加拿大投資藻類生質能示範廠 回收重工業廢氣 | 台灣環境資訊協會-環境資訊中心

加拿大投資藻類生質能示範廠 回收重工業廢氣

2013年08月29日
摘譯自2013年8月9日ENS地點加拿大,亞伯達省,卡加立報導;林雅玲編譯;蔡麗伶審校

加拿大政府為了減少亞伯達省油砂開採釋放出的溫室氣體,將投資興建一座藻類生質精煉示範廠,將二氧化碳轉化為商業產品。

加拿大天然資源有限公司在亞伯達省北部的Horizon油砂設施。(PCL建設公司提供。)此藻類碳轉換試驗計畫(Algal Carbon Conversion Pilot Project)為期三年,由加拿大國家研究院(NRC)、加拿大天然資源有限公司(Canadian Natural Resources Limited)和池塘生質燃料公司(Pond Biofuels)合作,預計在加拿大天然資源有限公司於亞伯達省波尼維勒(Bonnyville)附近的Primrose South油砂場建造價值1900萬加幣的獨特設施,利用藻類回收油砂設施排放出的工業二氧化碳,並將其轉換成商業產品(如生質燃料)。

新工廠將利用二氧化碳培養綠藻,藉由藻類行光合作用來回收二氧化碳,最終成為藻類生質( algal biomass)。進一步加工藻類生質,可以製造諸如生質燃料、牲畜飼料和肥料等產品。加拿大科技部長古德伊爾(Gary Goodyear)表示,「這項發現具有龐大潛力,對我們的環境和經濟有助益,並能讓加拿大進一步成為管理二氧化碳排放的領先者。」

資藻類生質能示範廠,加拿大國家研究院提供。

除了減少二氧化碳排放,藻類碳轉換技術也提供廢水和餘熱處理的新可能。加拿大天然資源有限公司的總裁勞特(Steve Laut)表示,「加拿大天然資源有限公司是加拿大最大的獨立原油及天然氣生產商之一,很榮幸能與NRC及池塘生質燃料公司合作進行這項減少碳足跡的計畫。」他補充,「我們也會持續改進技術,讓工廠的運作能提供改進環境的效果。」加拿大天然資源有限公司也在8月初表示,該公司的Primrose East和Primrose South生產基地的四個地點,外洩將近100萬公升的瀝青到環境中。然而藻類生質精煉示範廠就預計設在Primrose South。

不過,之前加拿大天然資源有限公司的老舊油井出現「機械故障」,造成瀝青和水的混合物滲入亞伯達省的「冷湖機載武器靶區」(Cold Lake Air Weapons Range)。勞特告訴加拿大電視新聞網(CTV News),目前已經傷害控制在一個13.5公頃的區域,也回收了「相當程度」的污染油。雖然瀝青仍然滲出地面,但速度正不斷下降。

加拿大天然資源有限公司是利用水平管道將高壓蒸汽注入瀝青儲存點,亞伯達省的監管機構已暫停並限制Primrose基地的運作,正在調查洩漏的原因。不過亞伯達省能源監管機構早在2009年,就報導過加拿大天然資源有限公司在Primrose類似的瀝青洩漏事件。

儘管如此,藻類生質精煉計畫還是會繼續進行,它的目標是大規模測試這項技術的耐久性和可行性。如果這項計畫成功,將成為加拿大和全球工業界回收油砂工業排放廢氣的典範。

微藻的光生物反應器。(提供:Microphyt)

開發商指出,利用封閉式光生物反應器大規模養殖藻類不需要耕地,也不會像生產其他生質燃料一樣和其他農業活動或敏感的生態系統相抵觸。

總部設在多倫多的池塘生質燃料公司執行長馬丁(Steven Martin)表示,「池塘生質燃料公司在加拿大快速成長,我們很高興能和NRC以及加拿大天然資源有限公司合作參與加拿大的油砂計畫。」他提到,「該合作關係與我們現階段為了執行藻類技術而在水泥和鋼鐵部門的運作,是實現加拿大成為全球碳捕捉與回收領域領先地位的重大一步。」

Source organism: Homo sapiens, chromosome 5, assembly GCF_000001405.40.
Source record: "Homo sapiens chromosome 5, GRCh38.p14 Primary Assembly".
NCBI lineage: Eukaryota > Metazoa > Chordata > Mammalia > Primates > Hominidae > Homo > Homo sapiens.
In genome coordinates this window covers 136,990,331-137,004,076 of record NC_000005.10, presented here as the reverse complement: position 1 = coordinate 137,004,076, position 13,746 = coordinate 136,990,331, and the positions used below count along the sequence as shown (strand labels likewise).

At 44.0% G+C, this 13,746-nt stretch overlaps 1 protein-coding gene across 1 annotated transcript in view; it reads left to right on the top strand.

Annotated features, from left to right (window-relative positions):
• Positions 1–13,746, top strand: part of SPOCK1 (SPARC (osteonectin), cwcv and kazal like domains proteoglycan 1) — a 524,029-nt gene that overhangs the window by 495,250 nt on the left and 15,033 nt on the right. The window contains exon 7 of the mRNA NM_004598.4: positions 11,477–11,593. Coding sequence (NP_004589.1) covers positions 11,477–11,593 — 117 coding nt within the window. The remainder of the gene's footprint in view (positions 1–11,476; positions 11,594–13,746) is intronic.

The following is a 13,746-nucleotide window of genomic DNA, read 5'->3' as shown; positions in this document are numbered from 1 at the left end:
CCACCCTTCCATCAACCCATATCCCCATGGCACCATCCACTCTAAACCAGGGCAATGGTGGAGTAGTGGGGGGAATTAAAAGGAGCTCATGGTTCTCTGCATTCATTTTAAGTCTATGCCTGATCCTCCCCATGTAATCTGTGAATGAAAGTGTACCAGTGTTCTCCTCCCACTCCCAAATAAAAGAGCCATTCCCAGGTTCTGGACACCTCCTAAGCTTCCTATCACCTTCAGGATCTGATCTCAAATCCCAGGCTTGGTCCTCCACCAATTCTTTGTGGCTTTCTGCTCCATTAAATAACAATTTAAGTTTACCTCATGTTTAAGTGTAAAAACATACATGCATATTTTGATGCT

池塘生質燃料公司將來自重工業煙囪排放的煙塵,轉換成藻類生質。藻類是全世界生長最快的有機體之一,它們幾乎能消耗兩倍自身重量的二氧化碳。該公司表示一公噸藻類可以生產100公升以上的柴油,而其餘的生質可用作再生性的煤替代品。馬丁稱呼藻類是「最划算和最能持續的固碳方法。」

這個生物精煉示範廠將用來測試和評估藻類培養技術的擴展性與成本效益,以及是否有商業發展的潛力。研究人員將著重於找出最合適商業發展的藻株、提高產率和降低光生物反應器的成本,同時降低處理藻類生質耗費的能源,並提升藻類生質產品的價值與永續發展。如果Primrose South的生物精煉示範廠成功了,將會擴展到天然資源有限公司在亞伯達省北部麥克莫瑞堡(Fort McMurray)的Horizon油砂計畫,該地生產合成原油。

加拿大政府在5月7日宣布NRC的新結構將轉為著重在「現實的應用與產業的需求」。NRC將和業界聯手銜接技術的差距,幫助加拿大建立更創新的經濟體系。

古德伊爾在5月下旬宣布投資該計畫時表示,NRC將促進產業的利益,並為更強大繁榮的加拿大而努力,藻類碳轉換計畫就是此類結合研究和技術開發的例子。古德伊爾表示,新組建的NRC將提供加拿大產業在全球舞台脫穎而出所需要的策略研究與開發、技術服務和專門的科學基礎設施。

Canada Funds Algal Biorefinery to Convert Tar Sands Emissions
CALGARY, Alberta, Canada, August 9, 2013 (ENS)

To reduce greenhouse gas emissions from oil production in the Alberta tar sands, the government of Canada is investing in a demonstration-scale algal biorefinery that will convert carbon dioxide into commercial products.

The Algal Carbon Conversion Pilot Project – a partnership among the National Research Council of Canada, Canadian Natural Resources Limited and Pond Biofuels – will result in the construction of a unique, $19 million facility in Alberta.

The three-year project will use algae to recycle industrial CO2 emissions from a tar sands facility into commercial products like biofuels. It will be built at Canadian Natural’s Primrose South tar sands oil production site near Bonnyville, in east-central Alberta.

“This discovery has tremendous potential to benefit our environment and our economy, and further establish Canada as a leader in managing CO2 emissions,” said Science and Technology Minister Gary Goodyear.

The new facility will use carbon dioxide to grow bright green algal biomass. The technology recycles CO2 at the source by incorporating it into algal biomass through photo-synthethis. The algal biomass which will undergo further processing into products such as biofuels, livestock feed and fertilizer.

In addition to mitigating CO2 emissions, algal carbon conversion technology presents an opportunity to remediate wastewater and waste heat.

“Canadian Natural, one of the largest independent crude oil and natural gas producers in Canada, is very pleased to partner with the National Research Council and Pond Biofuels on a project that will lessen our carbon footprint,” said Steve Laut, president of Canadian Natural.

“We are continuously reviewing technologies that offer improved environmental performance in our operations,” said Laut.